Thanks, Sarah! I work very intentionally at being straightforward in my life as a believer, as well as my words, and it pleases me that you saw the Lord at work in the words. I think “Speak the truth in love” and “Let your yea be yea and your nay be nay” are among the Scriptural principles that directly inform a writer’s craft. I appreciate your kind comment.

      • Avatar
        Linda Riggs Mayfield October 1, 2015 at 5:23 pm #

        Oops! My computer or my eyes are having a problem. When I checked and did not see my first post saying “Thanks” I wrote another one, and when I posted it, they both appeared! Please forgive the redundancy. I did appreciate your comment! 🙂

  4. Avatar
    Nancy Merical October 1, 2015 at 7:34 am #

    While searching for an agent for the first time, I came upon The Steve Laube Agency on the web. I remembered Steve from writers’ conferences and also sent him, a few years ago, a project when he served as editor at Bethany House. His reply, although a no, was very warm and encouraging, and he gave me much information for book critiques and contacting other publishers. I also know Karen Ball from conferences and once presented a book to her. She gave my book a good critique and introduced me to a specific editor at the conference. Another no-no, but an opportunity to have my work seen. They say experience is the best teacher. I also think it is a valuable reference tool.

  5. Avatar
    Angie Dicken October 1, 2015 at 10:02 am #

    I found my agent (hee hee), after attending a couple writing conferences. I heard you speak at two workshops and really liked your knowledge about the industry. We also had an appointment at one conference which solidified that I knew we could work well together.
    I remember being a newbie to the writing world, and sending many queries to agents I knew nothing about. I am glad that I got connected to the writing community first, before signing on with a complete “stranger”! Good post, Tamela!

  6. Avatar
    Laura Christianson October 1, 2015 at 12:34 pm #

    Wow, Tamela, this is a tricky one. As a business owner, whenever prospective clients contact me, I urge them to contact people who have worked with my company and to ask them what their experience was like.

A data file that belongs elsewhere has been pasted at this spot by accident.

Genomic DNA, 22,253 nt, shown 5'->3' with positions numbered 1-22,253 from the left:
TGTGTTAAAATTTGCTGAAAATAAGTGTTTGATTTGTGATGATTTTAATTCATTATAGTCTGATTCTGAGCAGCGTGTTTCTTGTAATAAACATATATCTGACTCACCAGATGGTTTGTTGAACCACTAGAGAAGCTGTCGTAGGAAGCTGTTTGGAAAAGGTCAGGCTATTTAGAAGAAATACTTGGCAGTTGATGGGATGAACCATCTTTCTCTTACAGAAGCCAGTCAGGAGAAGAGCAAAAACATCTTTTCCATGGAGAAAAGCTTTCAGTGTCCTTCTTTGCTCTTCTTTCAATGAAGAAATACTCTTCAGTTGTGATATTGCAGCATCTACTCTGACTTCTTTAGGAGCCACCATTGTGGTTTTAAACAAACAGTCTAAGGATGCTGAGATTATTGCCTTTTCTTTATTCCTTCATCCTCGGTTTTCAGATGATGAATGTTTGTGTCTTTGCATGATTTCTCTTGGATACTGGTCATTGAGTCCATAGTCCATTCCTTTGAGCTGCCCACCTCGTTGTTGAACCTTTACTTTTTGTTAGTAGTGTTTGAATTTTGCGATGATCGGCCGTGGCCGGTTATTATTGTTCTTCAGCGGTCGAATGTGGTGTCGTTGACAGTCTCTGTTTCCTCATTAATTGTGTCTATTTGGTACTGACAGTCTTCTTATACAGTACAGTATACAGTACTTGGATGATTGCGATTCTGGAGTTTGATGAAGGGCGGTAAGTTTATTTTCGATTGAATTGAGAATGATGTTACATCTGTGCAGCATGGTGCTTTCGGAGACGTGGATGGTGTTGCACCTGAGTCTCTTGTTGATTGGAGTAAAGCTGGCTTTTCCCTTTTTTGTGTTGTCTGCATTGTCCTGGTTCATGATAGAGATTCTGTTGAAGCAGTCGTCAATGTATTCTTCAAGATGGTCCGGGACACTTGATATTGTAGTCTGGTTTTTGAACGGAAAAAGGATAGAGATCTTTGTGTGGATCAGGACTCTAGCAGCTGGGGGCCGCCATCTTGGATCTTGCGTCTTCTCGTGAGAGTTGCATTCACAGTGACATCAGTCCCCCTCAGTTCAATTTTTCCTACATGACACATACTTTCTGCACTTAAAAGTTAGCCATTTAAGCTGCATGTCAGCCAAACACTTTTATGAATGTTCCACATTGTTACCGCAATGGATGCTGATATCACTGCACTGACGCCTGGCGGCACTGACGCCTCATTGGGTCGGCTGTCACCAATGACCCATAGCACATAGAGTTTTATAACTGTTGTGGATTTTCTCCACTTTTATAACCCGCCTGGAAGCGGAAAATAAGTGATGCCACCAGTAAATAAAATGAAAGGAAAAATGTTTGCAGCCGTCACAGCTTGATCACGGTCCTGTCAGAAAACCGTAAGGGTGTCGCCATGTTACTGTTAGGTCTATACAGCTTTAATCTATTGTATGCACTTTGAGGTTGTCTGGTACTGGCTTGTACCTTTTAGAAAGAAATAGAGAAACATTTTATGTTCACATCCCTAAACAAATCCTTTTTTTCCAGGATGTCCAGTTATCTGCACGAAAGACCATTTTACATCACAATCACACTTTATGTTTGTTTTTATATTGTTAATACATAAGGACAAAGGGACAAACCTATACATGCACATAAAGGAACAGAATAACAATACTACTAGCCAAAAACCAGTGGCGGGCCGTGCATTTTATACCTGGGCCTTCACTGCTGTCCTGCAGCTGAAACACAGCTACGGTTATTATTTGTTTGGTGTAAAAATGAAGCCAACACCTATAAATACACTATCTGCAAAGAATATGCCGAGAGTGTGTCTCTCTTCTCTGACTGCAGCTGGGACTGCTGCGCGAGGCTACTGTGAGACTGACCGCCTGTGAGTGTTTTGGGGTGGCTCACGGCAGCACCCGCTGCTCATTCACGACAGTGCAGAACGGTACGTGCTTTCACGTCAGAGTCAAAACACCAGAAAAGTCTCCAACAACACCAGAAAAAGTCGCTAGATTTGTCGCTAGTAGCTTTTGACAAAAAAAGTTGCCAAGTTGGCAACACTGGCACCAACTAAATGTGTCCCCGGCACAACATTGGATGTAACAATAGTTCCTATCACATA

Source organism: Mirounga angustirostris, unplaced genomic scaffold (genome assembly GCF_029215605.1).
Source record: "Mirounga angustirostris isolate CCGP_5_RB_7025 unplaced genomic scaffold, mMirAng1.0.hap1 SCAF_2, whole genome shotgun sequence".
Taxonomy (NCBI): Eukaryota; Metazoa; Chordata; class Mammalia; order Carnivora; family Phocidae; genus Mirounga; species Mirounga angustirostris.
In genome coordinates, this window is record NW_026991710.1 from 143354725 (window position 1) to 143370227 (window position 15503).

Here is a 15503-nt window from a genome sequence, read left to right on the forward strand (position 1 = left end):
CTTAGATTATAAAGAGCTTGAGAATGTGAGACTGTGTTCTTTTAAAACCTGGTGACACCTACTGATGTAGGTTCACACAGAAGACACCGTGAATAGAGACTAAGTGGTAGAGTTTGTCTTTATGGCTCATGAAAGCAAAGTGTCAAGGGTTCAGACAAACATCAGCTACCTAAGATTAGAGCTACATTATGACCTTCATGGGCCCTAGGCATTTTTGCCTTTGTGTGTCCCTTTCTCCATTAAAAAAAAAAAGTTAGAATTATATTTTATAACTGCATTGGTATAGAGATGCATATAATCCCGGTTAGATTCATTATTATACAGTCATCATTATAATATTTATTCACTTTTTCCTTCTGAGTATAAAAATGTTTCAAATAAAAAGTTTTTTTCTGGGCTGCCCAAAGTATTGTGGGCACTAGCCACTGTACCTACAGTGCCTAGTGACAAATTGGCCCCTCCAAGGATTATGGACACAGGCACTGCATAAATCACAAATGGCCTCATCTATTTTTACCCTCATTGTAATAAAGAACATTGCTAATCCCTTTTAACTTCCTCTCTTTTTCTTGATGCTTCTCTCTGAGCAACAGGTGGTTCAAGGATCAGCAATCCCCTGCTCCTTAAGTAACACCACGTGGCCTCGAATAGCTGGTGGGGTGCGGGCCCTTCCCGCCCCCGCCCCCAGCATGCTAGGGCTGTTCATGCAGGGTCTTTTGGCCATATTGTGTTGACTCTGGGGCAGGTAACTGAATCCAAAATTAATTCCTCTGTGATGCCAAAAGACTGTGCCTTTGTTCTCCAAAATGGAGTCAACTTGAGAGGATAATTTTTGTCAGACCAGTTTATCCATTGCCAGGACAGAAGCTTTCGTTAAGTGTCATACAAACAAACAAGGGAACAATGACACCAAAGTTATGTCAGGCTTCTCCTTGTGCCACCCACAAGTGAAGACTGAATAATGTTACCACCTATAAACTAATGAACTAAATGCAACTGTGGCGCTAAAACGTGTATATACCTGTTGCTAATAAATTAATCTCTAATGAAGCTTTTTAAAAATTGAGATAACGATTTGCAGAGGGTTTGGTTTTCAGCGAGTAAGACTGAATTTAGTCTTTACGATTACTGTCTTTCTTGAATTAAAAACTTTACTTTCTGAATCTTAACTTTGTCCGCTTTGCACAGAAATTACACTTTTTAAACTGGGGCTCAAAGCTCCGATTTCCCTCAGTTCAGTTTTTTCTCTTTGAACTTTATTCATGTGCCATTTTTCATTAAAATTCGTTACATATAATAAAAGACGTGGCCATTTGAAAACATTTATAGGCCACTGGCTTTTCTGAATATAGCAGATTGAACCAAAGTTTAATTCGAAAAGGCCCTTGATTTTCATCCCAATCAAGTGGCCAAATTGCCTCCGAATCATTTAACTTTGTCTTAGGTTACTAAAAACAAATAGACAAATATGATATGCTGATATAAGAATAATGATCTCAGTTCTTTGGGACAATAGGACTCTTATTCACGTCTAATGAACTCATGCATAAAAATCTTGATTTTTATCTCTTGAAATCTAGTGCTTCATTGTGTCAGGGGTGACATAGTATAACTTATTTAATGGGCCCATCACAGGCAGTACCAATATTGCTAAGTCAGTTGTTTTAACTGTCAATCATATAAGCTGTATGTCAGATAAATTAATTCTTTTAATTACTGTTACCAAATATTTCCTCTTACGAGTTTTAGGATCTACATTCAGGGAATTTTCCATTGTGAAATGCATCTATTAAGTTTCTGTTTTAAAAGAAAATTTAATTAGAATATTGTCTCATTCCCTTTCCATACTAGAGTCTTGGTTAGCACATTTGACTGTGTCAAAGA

As an online marketer, I know how easy it is to present whatever persona you want on your website, blog, and social channels. If you are a slimeball, you can easily fool people into believing that you’re a person of integrity. You can even fool people you meet at conferences (I speak from personal experience of being fooled at a Christian writers conference and of knowing several others who got caught in the same trap).

    I understand your point in encouraging people to not ask you for references during an appointment. That’s not the appropriate time or place. But so many writers are petrified when they meet with agents and their brains get muddled about what to ask and what not to ask.

    My caution, as much as I hate to say it, is that there are good people and bad people in every industry, including Christian publishing. Do a thorough job of vetting every person you hire to represent you or to work on your behalf during the book publishing process.

  7. Avatar
    Tamela Hancock Murray October 1, 2015 at 1:00 pm #

    Laura, I am so sorry you and others were taken in by a trap. Surely the Holy Spirit is grieved when wolves use Christianity for their gain.

    I’ve been a literary agent since 2001 so my history is long and easy to see. However, I understand why you are skittish. In your special case, I would be inclined to ask my authors to offer references for me if that would make you more comfortable working with me.